Did you know that up until 1926, the typical American workweek included 53 hours and six days of work? Henry Ford was the first to announce a shift to a five-day, 40-hour workweek and claimed the change increased productivity. “It is high time to rid ourselves of the notion that leisure for workmen is either ‘lost time’ or a class privilege,” Ford said about his decision.
Thanks to technology, worker productivity has increased exponentially since Ford’s time. Perhaps that’s why four-day workweeks are starting to trend. Most of the companies jumping onboard are outside the U.S., but it’s catching on slowly and surely here, too.
Early adopters of the practice report lowered stress levels, a 20% increase in work-life balance, and a 20% increase in engagement among workers. As a result, they’ve seen improved employee retention, morale, and productivity. Even facility and operating costs can be reduced when fewer workdays are on the calendar. The state of Utah saved $1 million in operating costs when it gave a four-day workweek a try.
But beware of the pitfalls. Many employers choose a “crunch mode” option, fitting the same 40 hours into four days. These 10-hour workdays can lead to employee attrition when the decision isn’t balanced against factors like the need for extended childcare for employees with children and the increased risk of errors and mistakes being made because of exhaustion and stress due to overly long days.
Before choosing “crunch mode,” take a good, hard look at productivity in your workplace. A 2018 study reveals that more than half of full-time workers believe they can do their job in five hours a day if they didn’t have any interruptions. Several studies back this up, showing that workers can’t effectively focus on a task for more than four or five hours at a time anyway. So how productive would 10-hour days be? Perhaps the length of time in the office can be effectively reduced as long as the quality of that time is protected.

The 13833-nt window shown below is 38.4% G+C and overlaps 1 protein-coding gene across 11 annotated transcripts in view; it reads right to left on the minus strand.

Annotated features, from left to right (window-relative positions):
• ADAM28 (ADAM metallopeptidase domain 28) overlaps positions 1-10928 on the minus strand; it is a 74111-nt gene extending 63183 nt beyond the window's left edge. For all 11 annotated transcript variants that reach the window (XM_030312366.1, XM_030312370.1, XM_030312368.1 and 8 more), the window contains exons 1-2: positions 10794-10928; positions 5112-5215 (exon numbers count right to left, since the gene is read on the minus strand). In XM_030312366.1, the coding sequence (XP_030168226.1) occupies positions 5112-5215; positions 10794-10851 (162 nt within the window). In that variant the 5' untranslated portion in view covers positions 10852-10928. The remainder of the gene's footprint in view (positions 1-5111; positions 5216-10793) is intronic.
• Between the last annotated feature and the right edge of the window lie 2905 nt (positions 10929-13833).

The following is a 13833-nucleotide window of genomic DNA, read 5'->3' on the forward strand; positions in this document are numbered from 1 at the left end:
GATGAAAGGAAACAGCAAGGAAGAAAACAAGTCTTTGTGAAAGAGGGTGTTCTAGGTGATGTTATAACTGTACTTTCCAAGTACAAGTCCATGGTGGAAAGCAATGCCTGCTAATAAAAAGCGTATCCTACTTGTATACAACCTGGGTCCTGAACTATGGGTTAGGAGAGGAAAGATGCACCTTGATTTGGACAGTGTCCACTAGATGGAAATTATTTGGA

Among employers who allow work hours to also drop to 32 hours per week, some offer less pay to justify fewer hours. This can cause noticeable attrition, too, since employees are no longer making a full-time salary. Among U.S. workers, only 24% would gladly take a pay cut to work one less day each week. For most, the loss of income just isn’t worth it.
Weigh the pros against the cons when it comes to switching to a condensed workweek. It’s tricky to get it right but, if you do, you might be surprised at how much more your employees can do in less time.
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